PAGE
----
Second, does it really matter if anyone acknowledges the one true God to ground a prohibition of murder? I mean, when a pagan deals rightly with me I don’t make much fuss about his reasons, all I care about is being dealt with rightly. When my unbelieving neighbor keeps himself from killing me I don’t quibble about why. He seems to know that killing it wrong. And what about when believers deal with me wrongly? It would seem that knowing that I am made in God’s own image didn’t really keep him from bearing false witness against me. Call me radically convoluted, but I’d much rather explain sinful behavior by the doctrine of sin instead of by epistemological knowledge or ignorance.

    Yes, “who gets to decide” is a real question. But abortion as a civil rights issue is more pressing.

    I realize both lifers and choicers agree that it’s about the individual rights of one group or another, but I disagree. I don’t think it’s a civil rights issue. I think it’s a jurisdictional question. But I’m not about to picket Planned Parenthoods or Pregnancy Resource Centers, frothing at the mouth about how each is a slaughterhouse of states’ rights. I’m radical that way.

  2. Posted March 31, 2010 at 1:22 pm | Permalink

    First, I just don’t accept your premise that GR is fuzzy on murder. I have no idea how pagan civilizations were built if they were so clueless about human life. And if you think SR makes things clearer, and thus is a link to building better societies, you still have to deal with the fact that murder took place in Israel. Again, human sin is the problem, not that human beings aren’t using the right book. So God says not to murder, so what? That doesn’t solve anything. If simply making the rules clear to people were really the point, then I should be able to build the perfect tennis player by simply explaining all the rules and what it takes to win every time: hit it back in such a way that your opponent can’t return it. Never mind my student is a big, fat uncoordinated slob. Huh?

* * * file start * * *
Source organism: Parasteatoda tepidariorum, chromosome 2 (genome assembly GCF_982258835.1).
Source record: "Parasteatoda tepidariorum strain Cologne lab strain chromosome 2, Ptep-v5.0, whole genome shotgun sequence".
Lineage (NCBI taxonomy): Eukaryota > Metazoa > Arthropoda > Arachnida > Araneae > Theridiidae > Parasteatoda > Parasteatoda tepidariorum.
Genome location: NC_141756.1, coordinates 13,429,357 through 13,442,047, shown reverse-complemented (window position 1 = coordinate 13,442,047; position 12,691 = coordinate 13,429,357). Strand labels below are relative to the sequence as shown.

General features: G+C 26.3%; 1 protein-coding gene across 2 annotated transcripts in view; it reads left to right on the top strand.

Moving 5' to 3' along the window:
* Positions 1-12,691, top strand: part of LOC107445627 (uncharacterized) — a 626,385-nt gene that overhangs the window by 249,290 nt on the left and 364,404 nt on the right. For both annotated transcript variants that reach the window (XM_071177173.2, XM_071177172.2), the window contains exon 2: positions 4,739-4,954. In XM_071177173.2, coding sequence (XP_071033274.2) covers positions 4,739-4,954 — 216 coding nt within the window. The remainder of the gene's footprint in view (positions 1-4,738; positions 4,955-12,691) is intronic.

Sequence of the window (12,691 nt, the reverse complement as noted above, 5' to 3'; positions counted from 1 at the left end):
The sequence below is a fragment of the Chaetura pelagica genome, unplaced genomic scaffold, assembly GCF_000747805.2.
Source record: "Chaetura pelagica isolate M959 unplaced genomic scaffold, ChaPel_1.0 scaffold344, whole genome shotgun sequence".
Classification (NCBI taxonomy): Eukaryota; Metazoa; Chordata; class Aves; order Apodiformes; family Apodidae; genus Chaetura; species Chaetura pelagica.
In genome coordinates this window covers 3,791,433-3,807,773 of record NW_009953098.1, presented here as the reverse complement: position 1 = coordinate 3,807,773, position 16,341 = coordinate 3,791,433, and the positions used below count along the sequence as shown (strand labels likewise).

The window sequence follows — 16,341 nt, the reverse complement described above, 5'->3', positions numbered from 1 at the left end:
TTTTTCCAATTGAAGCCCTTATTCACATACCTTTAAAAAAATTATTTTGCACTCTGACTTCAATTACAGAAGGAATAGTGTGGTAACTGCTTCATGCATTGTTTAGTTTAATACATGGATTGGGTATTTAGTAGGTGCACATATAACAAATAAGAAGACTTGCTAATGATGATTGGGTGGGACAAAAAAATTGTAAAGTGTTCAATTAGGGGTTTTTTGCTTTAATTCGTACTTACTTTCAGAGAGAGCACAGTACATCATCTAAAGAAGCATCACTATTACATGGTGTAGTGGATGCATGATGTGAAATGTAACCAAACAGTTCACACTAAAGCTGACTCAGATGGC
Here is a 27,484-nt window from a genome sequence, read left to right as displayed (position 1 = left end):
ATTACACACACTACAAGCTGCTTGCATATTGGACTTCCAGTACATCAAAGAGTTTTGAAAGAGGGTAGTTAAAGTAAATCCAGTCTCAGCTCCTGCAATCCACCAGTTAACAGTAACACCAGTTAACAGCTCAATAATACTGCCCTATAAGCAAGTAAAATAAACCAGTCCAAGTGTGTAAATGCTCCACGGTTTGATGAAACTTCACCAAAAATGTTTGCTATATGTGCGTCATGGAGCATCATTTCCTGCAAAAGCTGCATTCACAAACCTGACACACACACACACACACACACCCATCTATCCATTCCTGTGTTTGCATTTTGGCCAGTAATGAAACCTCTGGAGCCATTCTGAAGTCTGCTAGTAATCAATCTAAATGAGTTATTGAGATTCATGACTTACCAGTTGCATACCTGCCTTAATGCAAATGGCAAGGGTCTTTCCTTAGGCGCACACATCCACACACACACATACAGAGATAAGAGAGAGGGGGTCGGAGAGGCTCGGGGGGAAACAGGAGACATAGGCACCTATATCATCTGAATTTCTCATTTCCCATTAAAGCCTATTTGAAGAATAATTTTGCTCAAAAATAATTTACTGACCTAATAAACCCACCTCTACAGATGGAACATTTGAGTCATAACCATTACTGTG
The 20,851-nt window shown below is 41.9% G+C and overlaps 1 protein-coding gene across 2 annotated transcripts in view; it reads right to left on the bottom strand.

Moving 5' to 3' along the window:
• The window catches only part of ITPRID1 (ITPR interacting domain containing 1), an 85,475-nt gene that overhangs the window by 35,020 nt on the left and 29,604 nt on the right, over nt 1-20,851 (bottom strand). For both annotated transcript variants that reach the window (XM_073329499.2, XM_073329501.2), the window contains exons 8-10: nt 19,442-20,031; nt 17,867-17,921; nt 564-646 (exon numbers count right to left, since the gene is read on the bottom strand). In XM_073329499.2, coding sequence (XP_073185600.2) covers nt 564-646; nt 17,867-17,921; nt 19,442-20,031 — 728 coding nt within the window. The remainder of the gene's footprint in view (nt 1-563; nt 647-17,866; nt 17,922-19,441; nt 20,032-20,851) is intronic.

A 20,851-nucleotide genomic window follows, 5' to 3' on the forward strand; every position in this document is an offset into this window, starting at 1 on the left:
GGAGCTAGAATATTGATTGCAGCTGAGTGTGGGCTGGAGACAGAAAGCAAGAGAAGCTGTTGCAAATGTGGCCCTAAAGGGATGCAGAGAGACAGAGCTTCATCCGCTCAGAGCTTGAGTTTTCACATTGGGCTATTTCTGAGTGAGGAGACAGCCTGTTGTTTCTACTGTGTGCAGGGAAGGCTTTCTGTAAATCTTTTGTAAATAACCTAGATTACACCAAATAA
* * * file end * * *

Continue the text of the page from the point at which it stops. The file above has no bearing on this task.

The GR is fuzzy on whether abortion is murder.

    The tennis player analogy “swings and misses” with me, so to speak (sorry, couldn’t resist), in that you’re back to building better societies, which isn’t the point.

    The point is, the Christian Magistrate is normatively obligated to Scripture.

    I don’t think it’s a civil rights issue.

    How is the 5th Amendment not relevant here?

  3. Posted March 31, 2010 at 1:25 pm | Permalink

    RL: Did any of you guys read that Poythress article linked to above? I have plenty of respect for that man’s educational training and strong intellect, but that’s one of the goofiest things I’ve ever read.

    Twice, now. He sounds like Stallman. Which parts do you find goofy?

  4. Posted March 31, 2010 at 1:26 pm | Permalink

    “Did any of you guys read that Poythress article linked to above? I have plenty of respect for that man’s educational training and strong intellect, but that’s one of the goofiest things I’ve ever read.”

    I didn’t make any claims that the article was on the mark. I was merely pointing out that some have discussed copyright issues from Scripture. You might not agree with the case he’s made, you might think it’s goofy, but my point was just that some apparently do think Scripture speaks to copyright issues. Also note that the article was written in 1995. That’s 15 years ago. Clearly things need to be discussed in new ways as technology has expanded since then.

  5. Posted March 31, 2010 at 2:22 pm | Permalink

    The GR is fuzzy on whether abortion is murder.

    Then you have no choice but to say to those who disagree with you around the cultural table, “The Bible says abortion is murder. Solved.” I don’t understand how you think you’ll get very far when many of them don’t subscribe the Bible. You have to appeal to what everyone subscribes to, which is to say the law written on the human heart. And just because some people don’t get it doesn’t mean GR is fuzzy—the fault isn’t with the law but with people (Ro. 7).